As China Restricts Funding, Die-Hard Environmentalist Persists
After more than a decade working for the government, Jin Jiaman came to a realization that changed the direction of her career protecting the environment.
“Nongovernmental organizations (NGOs) can do what the government can’t,” she told Caixin in a recent interview.
With that thought in mind, Jin would go on to quit her job with an institute under the Ministry of Environmental Protection and later found the Global Environmental Institute (GEI) in 2004.
China has a powerful government, but the government’s failure to manage the country’s environmental problems left Chinese environmental NGOs with a lot of room to operate, Jin told Caixin.
GEI focuses on the issues of biodiversity, climate change, and multilateral trade’s impact on the environment. For example, the NGO is studying the Sino-African timber trade, working on building a low-carbon town in Sri Lanka, and thinking about how to deal with the aftermath of the U.S. withdrawal from the Paris Agreement on climate change.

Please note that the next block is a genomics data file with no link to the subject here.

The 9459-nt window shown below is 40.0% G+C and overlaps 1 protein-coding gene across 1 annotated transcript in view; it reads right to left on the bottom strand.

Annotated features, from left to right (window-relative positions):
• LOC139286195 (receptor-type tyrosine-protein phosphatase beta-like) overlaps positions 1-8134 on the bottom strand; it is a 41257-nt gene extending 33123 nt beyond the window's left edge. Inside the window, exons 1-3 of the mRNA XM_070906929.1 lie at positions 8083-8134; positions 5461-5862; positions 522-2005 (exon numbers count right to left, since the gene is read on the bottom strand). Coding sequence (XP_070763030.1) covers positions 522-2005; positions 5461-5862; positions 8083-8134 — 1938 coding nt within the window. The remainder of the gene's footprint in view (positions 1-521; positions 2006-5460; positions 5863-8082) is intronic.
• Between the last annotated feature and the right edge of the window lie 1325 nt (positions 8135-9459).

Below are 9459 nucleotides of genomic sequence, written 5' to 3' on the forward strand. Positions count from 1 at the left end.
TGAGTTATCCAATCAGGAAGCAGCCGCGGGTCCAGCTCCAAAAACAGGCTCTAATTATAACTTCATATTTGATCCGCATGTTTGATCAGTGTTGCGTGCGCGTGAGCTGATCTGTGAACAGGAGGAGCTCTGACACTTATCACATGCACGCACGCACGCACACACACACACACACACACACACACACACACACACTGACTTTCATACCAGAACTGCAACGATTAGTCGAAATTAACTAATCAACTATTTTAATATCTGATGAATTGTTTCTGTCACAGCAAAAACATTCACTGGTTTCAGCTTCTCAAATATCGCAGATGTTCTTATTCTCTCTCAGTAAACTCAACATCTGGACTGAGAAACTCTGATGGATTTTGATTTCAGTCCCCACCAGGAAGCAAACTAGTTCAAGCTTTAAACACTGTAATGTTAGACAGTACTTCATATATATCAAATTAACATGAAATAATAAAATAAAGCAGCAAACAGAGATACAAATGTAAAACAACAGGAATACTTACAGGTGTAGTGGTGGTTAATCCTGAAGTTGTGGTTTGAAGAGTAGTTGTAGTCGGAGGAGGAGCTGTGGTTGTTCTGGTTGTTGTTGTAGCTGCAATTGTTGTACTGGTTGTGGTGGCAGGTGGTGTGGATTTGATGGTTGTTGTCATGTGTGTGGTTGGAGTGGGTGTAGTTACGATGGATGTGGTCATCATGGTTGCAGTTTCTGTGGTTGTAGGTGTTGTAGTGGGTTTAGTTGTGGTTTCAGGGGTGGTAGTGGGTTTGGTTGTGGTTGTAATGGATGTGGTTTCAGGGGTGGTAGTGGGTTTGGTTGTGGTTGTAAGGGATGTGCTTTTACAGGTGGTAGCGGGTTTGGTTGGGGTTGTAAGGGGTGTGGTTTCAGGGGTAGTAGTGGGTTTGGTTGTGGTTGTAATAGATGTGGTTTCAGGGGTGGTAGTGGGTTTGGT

However, GEI might soon have trouble keeping the lights on as China’s new law on foreign NGOs, which took effect in January, has made some foreign donors re-consider their funding to Chinese organizations.
The following are excerpts of Caixin’s interview with Jin, GEI’s founder and executive director.
Jin Jiaman visits a forest in Cameroon with members of her project team. Photo: Global Environmental Institute
Jin: In the early 1990s, the government, together with the institutes under it, handled most of the work on environmental protection. I was with the Chinese Research Academy of Environmental Sciences (under the Ministry of Environmental Protection). The reason why I founded GEI was that I realized there are things that an NGO can do that the government can’t. In China, the government is rather powerful, which leaves others weak. After years of government efforts to study and protect the environment, things had only gotten worse. That’s because there is something missing from their methods. They lack third-party voices. The best NGOs in China are involved in environmental issues because there is a huge space for us to operate in. And the authorities have supported our work because we have touched many areas that the government can’t reach.